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 Poor relief in the Borders in 1800s?

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hunbun Posted - 23 September 2012 : 16:21:27
Hi all
I am looking for 4 illigitimate births between the years 1838 and 1851 in Selkirk Scotland and i cant find anything. The mum Jessie/Janet Thorburn is at home with her parents in 1841 and her 1st illigitimate daughter Janet/Jessie Heatlie is with her. Jessie went on to have 3 more illigitimate children with the same man Andrew Heatlie but for what ever reason they never married and Jessie died a single woman in 1889, Andrew married Isabella Fairgrieve in 1860 but he died in 1865 no more children. I know their father was Andrew as he is written on each of their death certificates. What i am asking is, is this unusual for none of the children to be registered at that time and was there any kind of poor relief in Scotland at that time that maybe Jessie could have applied for. Also Andrew is know where to be found on either the 1841 or 1851 census.
Thankyou in advance
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vivdunstan Posted - 11 May 2017 : 07:33:02
Belated reply to this, but posting in case it helps other people. I've found in the Borders at this time that illegitimate births are rarely recorded in the Church of Scotland normal registers of baptisms. But they frequently pop up in kirk session minutes, recording the mothers being interrogated, and recording details of the child's birth and parentage. This doesn't mean the children weren't baptised, but it is the records that the church officials tended to put them into.

So do check the kirk session minutes if you haven't done so already. You may just find one or two of the children, and not all, but all info helps.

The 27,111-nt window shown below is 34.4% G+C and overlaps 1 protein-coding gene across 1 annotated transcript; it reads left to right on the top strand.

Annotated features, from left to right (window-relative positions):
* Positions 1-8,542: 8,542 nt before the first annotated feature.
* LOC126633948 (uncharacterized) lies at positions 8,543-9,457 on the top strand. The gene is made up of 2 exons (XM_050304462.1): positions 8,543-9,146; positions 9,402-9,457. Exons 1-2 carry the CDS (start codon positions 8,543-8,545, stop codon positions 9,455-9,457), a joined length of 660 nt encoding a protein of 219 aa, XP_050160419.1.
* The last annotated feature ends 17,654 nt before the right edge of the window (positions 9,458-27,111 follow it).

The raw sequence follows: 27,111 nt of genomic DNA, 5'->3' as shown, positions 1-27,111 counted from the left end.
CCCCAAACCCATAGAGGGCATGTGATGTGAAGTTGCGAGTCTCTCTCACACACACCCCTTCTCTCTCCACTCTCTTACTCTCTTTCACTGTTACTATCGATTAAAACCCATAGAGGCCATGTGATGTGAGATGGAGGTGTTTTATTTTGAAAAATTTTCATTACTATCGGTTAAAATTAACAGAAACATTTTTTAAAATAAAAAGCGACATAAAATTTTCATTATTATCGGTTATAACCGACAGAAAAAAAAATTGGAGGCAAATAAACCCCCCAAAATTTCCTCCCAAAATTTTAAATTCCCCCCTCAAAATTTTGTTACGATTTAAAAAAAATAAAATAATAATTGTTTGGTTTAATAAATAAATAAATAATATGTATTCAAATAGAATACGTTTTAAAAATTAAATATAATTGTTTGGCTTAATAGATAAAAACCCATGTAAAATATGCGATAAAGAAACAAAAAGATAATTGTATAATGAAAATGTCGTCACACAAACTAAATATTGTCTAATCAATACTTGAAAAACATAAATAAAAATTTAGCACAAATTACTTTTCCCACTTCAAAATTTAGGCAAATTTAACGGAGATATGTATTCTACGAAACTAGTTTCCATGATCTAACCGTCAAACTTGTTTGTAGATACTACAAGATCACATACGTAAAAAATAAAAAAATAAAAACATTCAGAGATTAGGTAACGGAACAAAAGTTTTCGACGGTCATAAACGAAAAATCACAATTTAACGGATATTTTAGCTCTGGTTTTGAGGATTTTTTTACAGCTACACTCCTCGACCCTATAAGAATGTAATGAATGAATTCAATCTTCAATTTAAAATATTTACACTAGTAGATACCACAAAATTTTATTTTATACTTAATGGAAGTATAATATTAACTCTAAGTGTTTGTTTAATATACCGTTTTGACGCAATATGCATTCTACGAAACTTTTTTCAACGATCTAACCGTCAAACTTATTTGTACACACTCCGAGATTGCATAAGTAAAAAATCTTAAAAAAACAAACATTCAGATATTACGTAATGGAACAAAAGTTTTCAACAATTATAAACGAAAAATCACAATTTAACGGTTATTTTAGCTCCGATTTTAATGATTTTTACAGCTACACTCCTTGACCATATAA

Also picking up on more recent research: Graham and Emma Maxwell, together with volunteers, are indexing 19th century Scottish paternity court case records. The results are online, included in their website at

and the paternity case records in particular are searchable at

If you find an ancestor in there it is well worth paying the small fee to Graham and Emma to get full details from the court cases. Often you will get detailed accounts of witnesses. And it's not just the rich fathers who were sued for financial support.

Sadly I can't see this Thorburn family in there - the surviving court records may be too late, not sure, but they do include Selkirk Sheriff Court. But it is always worth searching for family names on the site.

hunbun Posted - 27 September 2012 : 11:48:33
Forgot to mention that Andrew Heatlie married in 1860 to a Isabella Fairgrieve which must of been very annoying for Jessie as she was the mother of his 4 children and both Isabella and Jessie lived in the same street at the time.
hunbun Posted - 27 September 2012 : 11:45:20
Hi Elma
2 of the children married and Andrew Heatlie is named on each/all of the marriage and death certificates as the father, although it also says on 2 of them mother: Jessie Heatlie m/s Thorburn so she obviously called herself both names for whatever reason. I have got Andrews will from the Scotland people site (he died in 1865) but only the oldest son James Heatlie is mentioned i will get it out and have another read see if theres anything i have missed on it. I will check out the website you mentioned as well.
epfborders Posted - 26 September 2012 : 21:03:18


Prior to 1855, births were typically recorded at the church which the family attended, depending on whether the minister or the clerk bothered and of course, the records may not have survived - so it's not surprising that you haven't found anything. You don't say where you have searched so far - if the records are not found on Scotlands People, the only other place to look, is within the Kirk Session records. Have a look at the National Archives Scotland website to find the References for the Church of Scotland (CH2) and the Free churches (CH3) and to see the years covered. There is a chance that a birth/christening could have been recorded but not included on Scotlands People. If the records have survived, they are now held at the Scottish Borders Archive in Hawick.
Also, the churches supported the poor before the Parochial Boards took over the role. You may find something the in church accounts. If the Selkirk Poor Rolls survived, they will be held in Hawick as well.
Have you looked for Andrews will on Scotlands People? There is a 45 year old Andrew Hatlie in Selkirk in 1841. Have you looked in the neighbouring parishes ? Did any of the children marry? Is Andrew mentioned as their father on their marriage certificate?

Sorry I don't have an answer for you


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